• Increasing understanding across the public sector and civil society of what independent advocacy is is really important for convincing policymakers of its importance within the human rights framework.
  • Seizing the opportunity of putting independent advocacy in the discussion.
  • Importance of including people with lived experience as part of the process.
  • We need a legal right to independent advocacy but where this is already in law such as mental health legislation, there are still gaps in provision and resourcing of this. We need to therefore consider building in monitoring and reporting on advocacy provision within the new human rights framework.

Widening access to independent advocacy

  • Widening access to ensure that everyone could access independent advocacy could be seen as compromising organisations’ specialisms. How could this be addressed so breadth and depth of provision are considered?
  • Independent advocacy needs to be available across Scotland, but we also need to keep independent advocacy provision at a community level, as this would provide the best service to people and is more accessible.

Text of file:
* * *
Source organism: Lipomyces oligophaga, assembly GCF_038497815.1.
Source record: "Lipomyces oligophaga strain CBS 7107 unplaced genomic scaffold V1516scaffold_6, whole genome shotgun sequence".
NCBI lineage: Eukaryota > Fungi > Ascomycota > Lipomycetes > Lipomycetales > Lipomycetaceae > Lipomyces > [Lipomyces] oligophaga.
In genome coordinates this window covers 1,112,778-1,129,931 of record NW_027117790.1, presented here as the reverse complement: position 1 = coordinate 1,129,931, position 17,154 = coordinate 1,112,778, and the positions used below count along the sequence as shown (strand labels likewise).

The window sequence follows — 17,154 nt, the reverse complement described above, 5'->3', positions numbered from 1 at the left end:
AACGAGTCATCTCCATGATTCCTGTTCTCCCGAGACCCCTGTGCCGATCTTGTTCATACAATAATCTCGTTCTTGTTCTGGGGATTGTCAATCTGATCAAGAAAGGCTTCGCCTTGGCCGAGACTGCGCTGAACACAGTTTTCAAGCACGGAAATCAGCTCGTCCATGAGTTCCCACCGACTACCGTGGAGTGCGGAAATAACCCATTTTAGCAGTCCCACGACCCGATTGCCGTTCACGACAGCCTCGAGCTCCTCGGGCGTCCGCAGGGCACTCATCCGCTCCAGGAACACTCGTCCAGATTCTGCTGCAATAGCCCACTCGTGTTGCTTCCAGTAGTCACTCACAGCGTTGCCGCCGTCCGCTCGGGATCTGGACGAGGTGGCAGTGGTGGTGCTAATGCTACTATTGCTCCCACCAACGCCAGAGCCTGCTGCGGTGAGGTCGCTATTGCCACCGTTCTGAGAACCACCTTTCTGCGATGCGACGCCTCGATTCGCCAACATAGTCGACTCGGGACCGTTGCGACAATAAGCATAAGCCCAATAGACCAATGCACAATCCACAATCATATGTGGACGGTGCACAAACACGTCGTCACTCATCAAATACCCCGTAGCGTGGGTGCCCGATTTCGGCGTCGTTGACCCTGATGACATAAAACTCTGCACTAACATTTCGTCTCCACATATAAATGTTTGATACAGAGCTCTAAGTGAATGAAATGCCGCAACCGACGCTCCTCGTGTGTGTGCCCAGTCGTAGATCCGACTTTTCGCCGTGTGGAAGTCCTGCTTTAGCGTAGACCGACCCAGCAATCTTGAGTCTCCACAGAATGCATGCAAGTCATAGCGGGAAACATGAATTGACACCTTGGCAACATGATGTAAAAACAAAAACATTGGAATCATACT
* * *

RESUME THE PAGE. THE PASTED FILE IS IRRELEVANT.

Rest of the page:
• What type of structure would we need? Does there need to be a national coordinating structure but local/community services? How would it be sustainable?
  • Where would the funding come from?



  1. All our rights in law: https://www.allourrightsinlaw.scot
  2. ‘Incorporation of Right to Independent Advocacy Briefing’: https://www.siaa.org.uk/information-hub/ia-incorporation-briefing
  3. ‘Advocating for Human Rights’: https://www.siaa.org.uk/information-hub/advocating-for-human-rights
  4. National Taskforce for Human Rights Leadership ‘Final Report’: https://www.gov.scot/publications/national-taskforce-human-rights-leadership-report